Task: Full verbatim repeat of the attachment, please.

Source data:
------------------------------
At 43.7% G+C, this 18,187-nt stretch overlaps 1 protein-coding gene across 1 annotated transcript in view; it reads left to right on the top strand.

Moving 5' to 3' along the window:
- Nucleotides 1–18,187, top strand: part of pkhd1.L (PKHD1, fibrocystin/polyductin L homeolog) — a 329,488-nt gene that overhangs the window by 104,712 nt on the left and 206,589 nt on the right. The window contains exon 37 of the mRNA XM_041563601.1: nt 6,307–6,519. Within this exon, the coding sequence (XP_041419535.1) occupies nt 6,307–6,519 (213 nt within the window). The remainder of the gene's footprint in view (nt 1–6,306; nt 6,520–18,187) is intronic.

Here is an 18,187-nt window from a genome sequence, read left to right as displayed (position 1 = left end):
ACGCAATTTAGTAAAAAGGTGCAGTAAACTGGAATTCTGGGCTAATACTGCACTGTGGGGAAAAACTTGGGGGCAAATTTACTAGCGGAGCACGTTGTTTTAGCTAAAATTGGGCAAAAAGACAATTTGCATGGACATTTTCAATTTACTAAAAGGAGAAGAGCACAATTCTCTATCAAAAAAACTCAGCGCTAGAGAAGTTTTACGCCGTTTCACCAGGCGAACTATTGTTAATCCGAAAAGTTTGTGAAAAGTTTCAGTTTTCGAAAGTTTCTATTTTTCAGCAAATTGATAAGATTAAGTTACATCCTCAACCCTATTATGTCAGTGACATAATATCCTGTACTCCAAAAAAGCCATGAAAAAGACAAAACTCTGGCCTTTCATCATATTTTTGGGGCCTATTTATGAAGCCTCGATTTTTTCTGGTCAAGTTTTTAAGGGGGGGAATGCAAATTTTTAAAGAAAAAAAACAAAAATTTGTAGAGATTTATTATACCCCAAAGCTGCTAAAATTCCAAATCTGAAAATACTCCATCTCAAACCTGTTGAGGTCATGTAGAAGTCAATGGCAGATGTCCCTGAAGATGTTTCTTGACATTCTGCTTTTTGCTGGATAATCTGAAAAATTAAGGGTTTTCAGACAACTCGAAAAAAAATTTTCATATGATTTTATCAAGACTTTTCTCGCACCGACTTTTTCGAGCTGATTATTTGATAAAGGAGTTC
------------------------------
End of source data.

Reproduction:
At 43.7% G+C, this 18,187-nt stretch overlaps 1 protein-coding gene across 1 annotated transcript in view; it reads left to right on the top strand.

Moving 5' to 3' along the window:
- Nucleotides 1–18,187, top strand: part of pkhd1.L (PKHD1, fibrocystin/polyductin L homeolog) — a 329,488-nt gene that overhangs the window by 104,712 nt on the left and 206,589 nt on the right. The window contains exon 37 of the mRNA XM_041563601.1: nt 6,307–6,519. Within this exon, the coding sequence (XP_041419535.1) occupies nt 6,307–6,519 (213 nt within the window). The remainder of the gene's footprint in view (nt 1–6,306; nt 6,520–18,187) is intronic.

Here is an 18,187-nt window from a genome sequence, read left to right as displayed (position 1 = left end):
ACGCAATTTAGTAAAAAGGTGCAGTAAACTGGAATTCTGGGCTAATACTGCACTGTGGGGAAAAACTTGGGGGCAAATTTACTAGCGGAGCACGTTGTTTTAGCTAAAATTGGGCAAAAAGACAATTTGCATGGACATTTTCAATTTACTAAAAGGAGAAGAGCACAATTCTCTATCAAAAAAACTCAGCGCTAGAGAAGTTTTACGCCGTTTCACCAGGCGAACTATTGTTAATCCGAAAAGTTTGTGAAAAGTTTCAGTTTTCGAAAGTTTCTATTTTTCAGCAAATTGATAAGATTAAGTTACATCCTCAACCCTATTATGTCAGTGACATAATATCCTGTACTCCAAAAAAGCCATGAAAAAGACAAAACTCTGGCCTTTCATCATATTTTTGGGGCCTATTTATGAAGCCTCGATTTTTTCTGGTCAAGTTTTTAAGGGGGGGAATGCAAATTTTTAAAGAAAAAAAACAAAAATTTGTAGAGATTTATTATACCCCAAAGCTGCTAAAATTCCAAATCTGAAAATACTCCATCTCAAACCTGTTGAGGTCATGTAGAAGTCAATGGCAGATGTCCCTGAAGATGTTTCTTGACATTCTGCTTTTTGCTGGATAATCTGAAAAATTAAGGGTTTTCAGACAACTCGAAAAAAAATTTTCATATGATTTTATCAAGACTTTTCTCGCACCGACTTTTTCGAGCTGATTATTTGATAAAGGAGTTC